Tuesday, 29 September 2020
What do we mean when we talk about the “Jamesian” ghost story?
What do we mean when we talk about the “Jamesian” ghost story?
There have been many attempts to explain the M R James ghost story. Different authors have sought to explain why an academic of James’s standing, an expert on palaeography, manuscript research and apocrypha, would have a sideline in writing ghost stories. Shane Leslie, a friend of over thirty years to James, saw James’s ghost stories as,
...a striking form of the English ghost-story which in a series of supposed adventures of an antiquary gave him public fame through the English- speaking world. Far from being the issue of a side hobby they were his relief from a secret madness in his inner soul-the obsession that in spite of all the art and beauty of the world and the unfailing friendships which met him at every corner of the world, the malevolent and diabolical survived around him in the invisible.
Indeed the idea of the diabolical making a sudden appearance into the everyday world is a feature of the Jamesian ghost story, and James had been writing his stories from an early age. According to his biographer at Eton James reported being, “engaged for a “dark séance” i.e. a telling of ghost stories, “In which capacity I am rather popular just now.” 
This was in 1880, but his interest in the supernatural began much earlier even than that date. James had found his interest in the figure of the ghost when as a child, piqued by a Punch and Judy show where the figure of the ghost appeared to have “an unusually long visage”; this led to an interest in the grotesque and diabolical with his tutor at Eton, Luxmoore, remarking that he would dredge the depths of the apocrypha for rubbish.
His stories reflect antiquarian references, obscure quotations of Latin Vulgate, and especially the peculiarly English idea of the genius loci, the landscape of Albion as something of a never-never land held fast in amber. Indeed in order to formulate his own writing style for the stories, James admitted that he read prodigiously all of the short ghost stories he could, in order to be able to undertake the writing of the consummate ghost story. In his essay “Some Remarks on Ghost Stories”, which was really a literary review of all of the stories he had read in order to complete this task, he noted,
But the real happy hunting ground, the proper habitat of our game is the magazine, the annual, the periodical publication destined to amuse the family circle. They came up thick and fast, the magazines, in the thirties and forties, and many died young. I do not, having myself sampled the task, envy the devoted one who sets out to examine the files...
Typically of James the scholar and academic, the task of writing his own stories required this survey of the literature already in the field. What he found was in his view pretty poor and established the need for him to formulate his own unique ghost story. He justifies his thoughts on the ghost story later on in “Some Remarks” with a thinly veiled sarcasm directed at other writers of ghost stories, which do not meet his approval. In amongst these writers is surprisingly Charles Dickens who in James’s estimation has in the modern sense “sold out” to including his stories in the manner of “Pot Boilers” just there to pay his bills and fill space in the magazines.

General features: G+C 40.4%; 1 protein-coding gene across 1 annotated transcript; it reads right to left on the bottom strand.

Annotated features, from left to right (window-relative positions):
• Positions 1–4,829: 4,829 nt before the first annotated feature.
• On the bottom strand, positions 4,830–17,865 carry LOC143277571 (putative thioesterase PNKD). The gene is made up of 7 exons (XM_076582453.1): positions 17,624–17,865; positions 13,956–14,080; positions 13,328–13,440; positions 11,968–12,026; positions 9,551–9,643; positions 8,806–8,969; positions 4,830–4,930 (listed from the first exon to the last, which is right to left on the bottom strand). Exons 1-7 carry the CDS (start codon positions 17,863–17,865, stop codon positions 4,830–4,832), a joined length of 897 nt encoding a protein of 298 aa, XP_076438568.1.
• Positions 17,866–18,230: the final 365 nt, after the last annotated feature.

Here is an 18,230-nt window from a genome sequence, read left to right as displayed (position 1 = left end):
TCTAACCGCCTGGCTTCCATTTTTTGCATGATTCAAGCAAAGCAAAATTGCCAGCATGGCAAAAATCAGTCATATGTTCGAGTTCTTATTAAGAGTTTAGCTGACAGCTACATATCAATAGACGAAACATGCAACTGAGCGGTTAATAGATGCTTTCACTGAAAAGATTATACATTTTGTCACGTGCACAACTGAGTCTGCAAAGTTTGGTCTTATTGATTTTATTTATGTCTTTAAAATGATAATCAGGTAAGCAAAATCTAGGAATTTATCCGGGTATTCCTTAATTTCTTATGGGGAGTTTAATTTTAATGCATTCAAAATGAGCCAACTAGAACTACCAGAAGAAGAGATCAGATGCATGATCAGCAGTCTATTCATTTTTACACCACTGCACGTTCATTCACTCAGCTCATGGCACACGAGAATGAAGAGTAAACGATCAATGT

that great man takes occasion to run through the plots of the typical ghost stories of his time. As he remarks, they are “reducible to a very few general types and classes: for, ghosts have little originality, and “walk” in a beaten track.
James’s essay works as a survey of the ghost story, and a vehicle to criticise other authors of the genre for their unoriginality, banality, and in the case of Mrs Radcliffe “Timidity”. He declares at one point that there is not much middle ground between ineffective stories or stories which made him “Physically sick”.  Even his friend E F Benson’s work did not escape James’s sarcasm, with the remark that he found his stories crossed over the boundary into “legitimate horridness”.There was however one author who could be said to have inspired him and that was the editor of the Dublin University Magazine, the Irish Sheridan Le Fanu. 
At that time Le Fanu was already an obscure author, indeed for James to have even read his work it illustrated that his search for the perfect ghost story had been quite exhaustive as Le Fanu’s work was only published anonymously in various magazines including his own. James had trawled extensively unearthing Le Fanu’s stories from obscurity and eventually saw that they were published in their own right. One of these volumes was Madam Crowl’s Ghost for which James wrote the introduction and epilogue. It was James’s talents in palaeography and cataloguing manuscripts that ensured this happy end.
We now come to the single stories...They are only discoverable by research, and research of this particular kind into the files of more or less forgotten periodicals of the sixties and early seventies is not very easily carried out. I am convinced that I have missed some stories; Yet I have done a great deal of ransacking, as occasion offered...
James declared that the stories began as “stories read to patient friends usually at Christmastime”. Because the intended audience were his own social circle, the influences of this easy familiarity can be found in the structure and the writing of the stories. They are peppered with in-jokes and inclusions that only dons of that era would have readily appreciated. As the biographer Richard Holmes notes:
Dons of course, had strange quirks of humour in those days. They liked weird jokes lurking in footnotes; conundrums in Latin Vulgate; etymological anecdotes about diseases; imaginary friendships.